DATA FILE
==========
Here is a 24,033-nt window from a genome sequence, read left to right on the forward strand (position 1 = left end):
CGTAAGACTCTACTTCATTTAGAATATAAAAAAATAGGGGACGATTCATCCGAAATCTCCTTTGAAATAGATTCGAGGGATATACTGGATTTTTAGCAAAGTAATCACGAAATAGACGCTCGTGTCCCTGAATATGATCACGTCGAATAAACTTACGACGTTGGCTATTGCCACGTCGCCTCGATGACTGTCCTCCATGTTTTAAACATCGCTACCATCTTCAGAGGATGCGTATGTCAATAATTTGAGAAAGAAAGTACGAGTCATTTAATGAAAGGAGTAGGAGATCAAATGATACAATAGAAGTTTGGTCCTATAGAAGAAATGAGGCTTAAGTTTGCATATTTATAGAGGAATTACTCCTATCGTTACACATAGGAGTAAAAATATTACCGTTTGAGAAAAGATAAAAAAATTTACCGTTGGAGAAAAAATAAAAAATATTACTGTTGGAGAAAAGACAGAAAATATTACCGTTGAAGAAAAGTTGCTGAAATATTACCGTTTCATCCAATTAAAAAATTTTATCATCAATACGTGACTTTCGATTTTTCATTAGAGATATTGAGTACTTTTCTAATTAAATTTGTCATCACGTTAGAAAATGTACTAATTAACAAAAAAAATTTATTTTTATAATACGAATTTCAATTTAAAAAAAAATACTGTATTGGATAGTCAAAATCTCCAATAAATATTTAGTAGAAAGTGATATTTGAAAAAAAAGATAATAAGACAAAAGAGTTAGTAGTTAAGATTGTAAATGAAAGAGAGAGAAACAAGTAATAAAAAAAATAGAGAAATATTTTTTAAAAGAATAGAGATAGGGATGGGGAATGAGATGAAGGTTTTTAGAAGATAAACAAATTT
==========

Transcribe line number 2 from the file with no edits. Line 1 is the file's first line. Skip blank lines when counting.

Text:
CGTAAGACTCTACTTCATTTAGAATATAAAAAAATAGGGGACGATTCATCCGAAATCTCCTTTGAAATAGATTCGAGGGATATACTGGATTTTTAGCAAAGTAATCACGAAATAGACGCTCGTGTCCCTGAATATGATCACGTCGAATAAACTTACGACGTTGGCTATTGCCACGTCGCCTCGATGACTGTCCTCCATGTTTTAAACATCGCTACCATCTTCAGAGGATGCGTATGTCAATAATTTGAGAAAGAAAGTACGAGTCATTTAATGAAAGGAGTAGGAGATCAAATGATACAATAGAAGTTTGGTCCTATAGAAGAAATGAGGCTTAAGTTTGCATATTTATAGAGGAATTACTCCTATCGTTACACATAGGAGTAAAAATATTACCGTTTGAGAAAAGATAAAAAAATTTACCGTTGGAGAAAAAATAAAAAATATTACTGTTGGAGAAAAGACAGAAAATATTACCGTTGAAGAAAAGTTGCTGAAATATTACCGTTTCATCCAATTAAAAAATTTTATCATCAATACGTGACTTTCGATTTTTCATTAGAGATATTGAGTACTTTTCTAATTAAATTTGTCATCACGTTAGAAAATGTACTAATTAACAAAAAAAATTTATTTTTATAATACGAATTTCAATTTAAAAAAAAATACTGTATTGGATAGTCAAAATCTCCAATAAATATTTAGTAGAAAGTGATATTTGAAAAAAAAGATAATAAGACAAAAGAGTTAGTAGTTAAGATTGTAAATGAAAGAGAGAGAAACAAGTAATAAAAAAAATAGAGAAATATTTTTTAAAAGAATAGAGATAGGGATGGGGAATGAGATGAAGGTTTTTAGAAGATAAACAAATTT